Settineri, the owner of Merrick Dodge Chrysler Jeep in Wantagh, N.Y., said many of the 440 new vehicles sold in November went to contractors replacing vans and pickups damaged by the storm. The dealership stayed open later into the night, and Settineri said the biggest problem has been keeping inventory stocked.

“You have to feel bad for these people, but at the same time, I got flooded out of my house so I know what they are feeling,” Settineri said. “We’re all dealing with the same things.”

The U.S. economy, which grew at an annual rate of 2.7 percent from July through September, is predicted to show weaker growth for the current quarter, due partly to the effects of Sandy.

The late October storm contributed to a sharp decline in U.S. hiring for November, and last week Macy’s and Nordstrom Inc. reported their first monthly sales drop since late 2009.

But as rebuilding efforts pick up, experts say activity in the Northeast could help spark the national economy.

Contractors near the coast in New Jersey, New York and Connecticut say they expect to stay busy well into next year. While industry groups caution that new building projects likely will come at the expense of others canceled because of the storm, many contractors and analysts say the recovery effort will have a significant effect as owners of homes and businesses carry out repairs and make improvements.

Jason Brand, owner of DASO Cleaning & Restoration in Plainview, N.Y., said that he has had hundreds of jobs and that requests keep coming as people discover more losses. He hired another 17 technicians to keep up with demand. But like many others, Brand said he takes no pleasure in profiting from people’s misfortune.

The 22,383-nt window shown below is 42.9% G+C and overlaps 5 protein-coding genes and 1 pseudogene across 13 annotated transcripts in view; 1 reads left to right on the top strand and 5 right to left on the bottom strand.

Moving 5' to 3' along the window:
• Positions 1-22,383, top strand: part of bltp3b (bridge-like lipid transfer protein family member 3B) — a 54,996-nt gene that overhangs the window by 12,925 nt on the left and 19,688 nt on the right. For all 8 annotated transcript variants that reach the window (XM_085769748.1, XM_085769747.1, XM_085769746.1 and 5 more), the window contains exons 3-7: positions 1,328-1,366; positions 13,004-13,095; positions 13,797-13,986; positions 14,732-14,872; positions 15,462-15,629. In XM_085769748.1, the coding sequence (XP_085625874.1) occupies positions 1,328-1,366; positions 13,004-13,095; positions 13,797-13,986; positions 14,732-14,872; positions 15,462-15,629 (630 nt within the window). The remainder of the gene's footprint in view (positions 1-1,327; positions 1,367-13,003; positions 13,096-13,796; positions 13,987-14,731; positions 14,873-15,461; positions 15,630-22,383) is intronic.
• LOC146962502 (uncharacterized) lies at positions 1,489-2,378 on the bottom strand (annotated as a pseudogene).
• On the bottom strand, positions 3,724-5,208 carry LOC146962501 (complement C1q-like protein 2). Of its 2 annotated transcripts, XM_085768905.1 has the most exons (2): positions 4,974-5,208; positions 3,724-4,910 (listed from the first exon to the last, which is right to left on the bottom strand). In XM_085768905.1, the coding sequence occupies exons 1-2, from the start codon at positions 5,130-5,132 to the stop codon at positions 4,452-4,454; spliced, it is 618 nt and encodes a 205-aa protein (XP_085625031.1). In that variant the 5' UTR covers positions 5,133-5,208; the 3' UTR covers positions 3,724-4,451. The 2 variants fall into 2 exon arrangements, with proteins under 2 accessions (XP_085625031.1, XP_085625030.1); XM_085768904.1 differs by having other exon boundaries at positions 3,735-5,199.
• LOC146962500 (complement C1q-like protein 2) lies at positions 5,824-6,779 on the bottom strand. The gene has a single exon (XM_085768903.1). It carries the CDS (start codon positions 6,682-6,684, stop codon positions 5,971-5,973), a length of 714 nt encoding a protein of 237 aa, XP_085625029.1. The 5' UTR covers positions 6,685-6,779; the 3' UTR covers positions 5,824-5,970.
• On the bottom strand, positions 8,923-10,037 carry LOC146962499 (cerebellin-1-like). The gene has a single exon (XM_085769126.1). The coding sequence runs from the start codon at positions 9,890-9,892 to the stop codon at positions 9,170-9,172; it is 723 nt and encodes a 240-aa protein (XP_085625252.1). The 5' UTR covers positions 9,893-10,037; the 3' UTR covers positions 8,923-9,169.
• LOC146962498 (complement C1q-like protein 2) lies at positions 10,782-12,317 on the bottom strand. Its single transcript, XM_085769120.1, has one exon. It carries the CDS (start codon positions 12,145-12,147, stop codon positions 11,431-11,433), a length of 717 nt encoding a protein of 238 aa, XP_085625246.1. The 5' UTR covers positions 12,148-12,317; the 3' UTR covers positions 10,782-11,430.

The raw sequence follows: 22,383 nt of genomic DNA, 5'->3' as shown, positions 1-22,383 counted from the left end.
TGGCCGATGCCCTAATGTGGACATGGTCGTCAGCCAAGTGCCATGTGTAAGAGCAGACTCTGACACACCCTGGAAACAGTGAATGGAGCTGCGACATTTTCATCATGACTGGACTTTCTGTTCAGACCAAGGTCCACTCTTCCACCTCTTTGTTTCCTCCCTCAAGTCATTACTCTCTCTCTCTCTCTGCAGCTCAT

“This is not the type of business that I like. I hate seeing so many people in distress,” he said. “My idea of good business is to clean up after an accident here or there. People are calling us crying.”

For casinos in New Jersey, a recovery cannot come soon enough. In the first week after reopening, Atlantic City’s 12 casinos saw their business plummet by half. Things are slowly rebounding, but thousands of casino workers remain out of work because there are simply not enough customers to justify the payrolls of even two months ago.

“About half my membership is working,” said Bob McDevitt, president of local 54 of the Unite-HERE union, which represents nearly 14,000 casino service industry workers. “The other half is on sharply reduced hours or has not worked at all since the storm. It’s devastating.”

Atlantic City has started a multimillion-dollar advertising campaign in the Northeast letting customers know the resort is unharmed and open for business.

With life not yet entirely back to normal in the hardest-hit areas, some have been traveling farther than usual for Christmas trees. Kathy Kogut, owner of Kogut Hemlock Hill Tree Farm in Somers, Conn., said business has been brisk, with many customers from New York and New Jersey, including a dozen last weekend.

“People are making an adventure of it, coming out to the country and picking out a tree,” she said. “Whenever there is any kind of disaster, no matter where it is, it causes families to become closer. You focus on the family tradition again.”